I don’t know how John Mary Odoy, chairman of Climate Action Network Uganda, managed to keep his cool in the article he wrote on these pages on February 2, 2021.
In one of the most understated titles of recent months, it read “Uganda’s forest cover under threat.” However, upon reading it, you realise that the forest cover is not under threat. We are way past that, and the natural forest cover is not just in peril, but to all intents and purposes, it is history.
“According to available reports, Uganda’s land surface had a forest cover of 24 per cent in 1990 and by 2015, this had shrunk to about 8 per cent, which is a loss of 16 per cent in a period of 25 years. At this rate, if no meaningful attention is given to this matter, Uganda will not have forests by 2028, especially the natural forests,” he wrote.
There are one hundred reasons why that should scare us. It is a problem I have had occasion to sweat over with environmental friends, but focussing on solutions. One of my environmental-economist friends doesn’t believe you can get enough people or African governments to do things on a scale that dramatically reverses deforestation and other environmental catastrophes. The only thing that will do is green; not the green of tree leaves, but the one of currency notes.
I asked whether a green bond (a debt instrument to fund projects that have positive environmental and/or climate benefits) could be issued to deal with the problem. He said it was worth considering. Realising it would take a while to get it together, I asked him last year how it could come together, assuming the [Covid-19] pandemic will have passed and spared enough of us, and that business is back to normal by 2025.
Assuming the wildly ambitious goal of covering 20 per cent of Uganda’s 241,037 square kilometres of land with forests within 12 years, he took an arbitrary requirement of 60 trees per citizen. With a population near 50 million by then, that would make a total of 3 billion trees within 12 years. Note that seedling maturity takes between five to seven years in the tropics. The Uganda government wouldn’t have to fork out any money. At 250 planted trees per acre, government would dedicate in lieu of its financial contribution, 50,000 square kilometres of land. Post-pandemic, the price of carbon dioxide will likely go up, but he worked on the 2018 price, which was US$10 per tonne per year.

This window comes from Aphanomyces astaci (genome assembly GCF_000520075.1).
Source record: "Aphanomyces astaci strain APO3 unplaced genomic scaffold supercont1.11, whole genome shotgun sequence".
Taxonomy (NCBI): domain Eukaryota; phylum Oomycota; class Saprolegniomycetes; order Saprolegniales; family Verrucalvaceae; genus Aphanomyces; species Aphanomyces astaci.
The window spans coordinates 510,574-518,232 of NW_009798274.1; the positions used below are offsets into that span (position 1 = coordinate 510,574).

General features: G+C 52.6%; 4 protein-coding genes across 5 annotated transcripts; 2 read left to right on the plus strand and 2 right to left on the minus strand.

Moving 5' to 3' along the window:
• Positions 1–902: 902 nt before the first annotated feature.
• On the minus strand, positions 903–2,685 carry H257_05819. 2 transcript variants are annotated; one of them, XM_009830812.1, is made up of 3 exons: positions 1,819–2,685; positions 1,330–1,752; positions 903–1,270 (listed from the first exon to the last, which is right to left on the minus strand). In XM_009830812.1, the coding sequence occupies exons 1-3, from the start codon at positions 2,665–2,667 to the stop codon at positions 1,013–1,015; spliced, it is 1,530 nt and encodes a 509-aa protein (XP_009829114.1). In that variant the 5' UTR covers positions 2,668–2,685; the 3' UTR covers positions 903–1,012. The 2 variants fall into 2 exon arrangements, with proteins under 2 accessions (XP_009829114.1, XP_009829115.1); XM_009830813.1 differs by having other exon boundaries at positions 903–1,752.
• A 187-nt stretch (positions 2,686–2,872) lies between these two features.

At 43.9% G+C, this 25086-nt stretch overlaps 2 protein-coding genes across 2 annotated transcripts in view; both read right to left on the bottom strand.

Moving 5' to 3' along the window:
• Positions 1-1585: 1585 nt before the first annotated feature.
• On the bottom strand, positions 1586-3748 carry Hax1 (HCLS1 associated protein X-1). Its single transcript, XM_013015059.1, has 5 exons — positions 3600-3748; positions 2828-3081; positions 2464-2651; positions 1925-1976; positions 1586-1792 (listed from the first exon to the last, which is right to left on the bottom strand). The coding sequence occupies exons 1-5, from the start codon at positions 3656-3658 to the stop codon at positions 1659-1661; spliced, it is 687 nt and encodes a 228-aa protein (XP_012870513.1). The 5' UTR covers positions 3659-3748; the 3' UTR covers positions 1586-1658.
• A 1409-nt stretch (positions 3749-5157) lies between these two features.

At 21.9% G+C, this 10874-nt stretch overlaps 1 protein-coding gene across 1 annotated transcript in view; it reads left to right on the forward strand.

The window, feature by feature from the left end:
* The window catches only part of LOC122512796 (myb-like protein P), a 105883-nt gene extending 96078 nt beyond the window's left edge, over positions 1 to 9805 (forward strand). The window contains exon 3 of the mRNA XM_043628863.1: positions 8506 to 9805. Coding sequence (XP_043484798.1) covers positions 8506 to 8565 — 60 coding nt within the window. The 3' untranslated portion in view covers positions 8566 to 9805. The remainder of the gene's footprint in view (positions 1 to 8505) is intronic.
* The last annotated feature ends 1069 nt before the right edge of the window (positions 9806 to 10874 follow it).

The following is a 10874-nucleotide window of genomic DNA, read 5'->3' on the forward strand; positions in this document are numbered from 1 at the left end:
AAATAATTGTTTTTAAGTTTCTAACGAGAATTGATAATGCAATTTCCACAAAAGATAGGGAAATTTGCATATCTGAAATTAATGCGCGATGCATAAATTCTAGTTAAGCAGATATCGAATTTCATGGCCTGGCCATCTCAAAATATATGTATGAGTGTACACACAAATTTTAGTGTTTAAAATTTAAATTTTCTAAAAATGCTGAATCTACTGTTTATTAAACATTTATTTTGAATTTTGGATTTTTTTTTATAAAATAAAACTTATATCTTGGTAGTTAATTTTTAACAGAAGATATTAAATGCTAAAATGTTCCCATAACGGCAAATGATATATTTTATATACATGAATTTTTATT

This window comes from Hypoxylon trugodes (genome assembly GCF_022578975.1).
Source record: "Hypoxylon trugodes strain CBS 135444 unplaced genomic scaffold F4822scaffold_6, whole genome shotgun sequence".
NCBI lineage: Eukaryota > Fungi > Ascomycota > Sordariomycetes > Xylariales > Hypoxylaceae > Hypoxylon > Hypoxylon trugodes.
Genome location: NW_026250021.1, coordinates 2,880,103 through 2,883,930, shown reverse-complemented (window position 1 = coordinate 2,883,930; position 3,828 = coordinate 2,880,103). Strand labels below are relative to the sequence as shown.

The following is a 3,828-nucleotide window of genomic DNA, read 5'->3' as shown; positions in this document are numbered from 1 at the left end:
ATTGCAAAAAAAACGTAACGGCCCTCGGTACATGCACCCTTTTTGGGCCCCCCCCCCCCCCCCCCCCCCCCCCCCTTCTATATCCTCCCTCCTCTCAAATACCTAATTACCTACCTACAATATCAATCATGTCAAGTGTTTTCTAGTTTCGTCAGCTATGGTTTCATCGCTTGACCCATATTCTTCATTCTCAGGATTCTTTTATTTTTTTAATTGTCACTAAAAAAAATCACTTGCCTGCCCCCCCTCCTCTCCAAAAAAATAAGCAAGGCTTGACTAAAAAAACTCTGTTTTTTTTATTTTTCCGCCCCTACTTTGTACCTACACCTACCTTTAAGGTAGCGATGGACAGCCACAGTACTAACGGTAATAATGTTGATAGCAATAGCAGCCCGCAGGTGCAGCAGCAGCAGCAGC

Assuming it doesn’t change much, each tree would absorb 1 tonne over 40 years and earn $400 (nearly Shs1.5 million). With the core assumption that carbon prices will stay in the $8 to $10 range, and a seedling survival rate of at least 80 per cent, the cash flows per year from all matured trees would be $30 billion – far more than from oil, if it ever gets flowing. The total income expected from the 20 per cent forest cover in 40 years would be $1.2 trillion in net present value.
How would it work? The government would create a green bond and float it at three billion shares of, say, $100. It would sell it in a Green Equities market and recover $300 billion to execute project, growth seedlings, support green research, invest in some infrastructure, and pay other modest fees and costs per year. Alone, in partnership with East African Community states, or in alliance with an international financial institution, it could establish a secondary market for trading of the bonds which would be valuable for at least 45 years.
Of course, green bonds are not narrowly tied to trees, by any means. In January last year, British real estate developer Acorn Holdings and private equity fund Helios issued the first green bond in Kenya raising KShs4.3 billion (Shs143 billion). They are building up to 3,800 student hostel units in Nairobi.
This is how the green comes in: The Qwetu hostels, as they call them, will contribute to Kenya achieving a minimum 20 per cent reduction in water energy and material efficiency through green buildings.
Already by 2045, Uganda would be unrecognisable, a green economy powerhouse, and the only thing it would be having in common with the current one is the name – if that too doesn’t change. It is doable. It would require a very different kind of politics; very different elections; a very different economic management; and investment into technology and science.
But mostly, to get there the government and all of us have to begin thinking and doing something very few us do; commit seriously to creating a better country and secure environment for future Ugandan generations, most of who haven’t been born yet.
Mr Onyango-Obbo is a journalist, writer and curator of the “Wall of Great Africans”.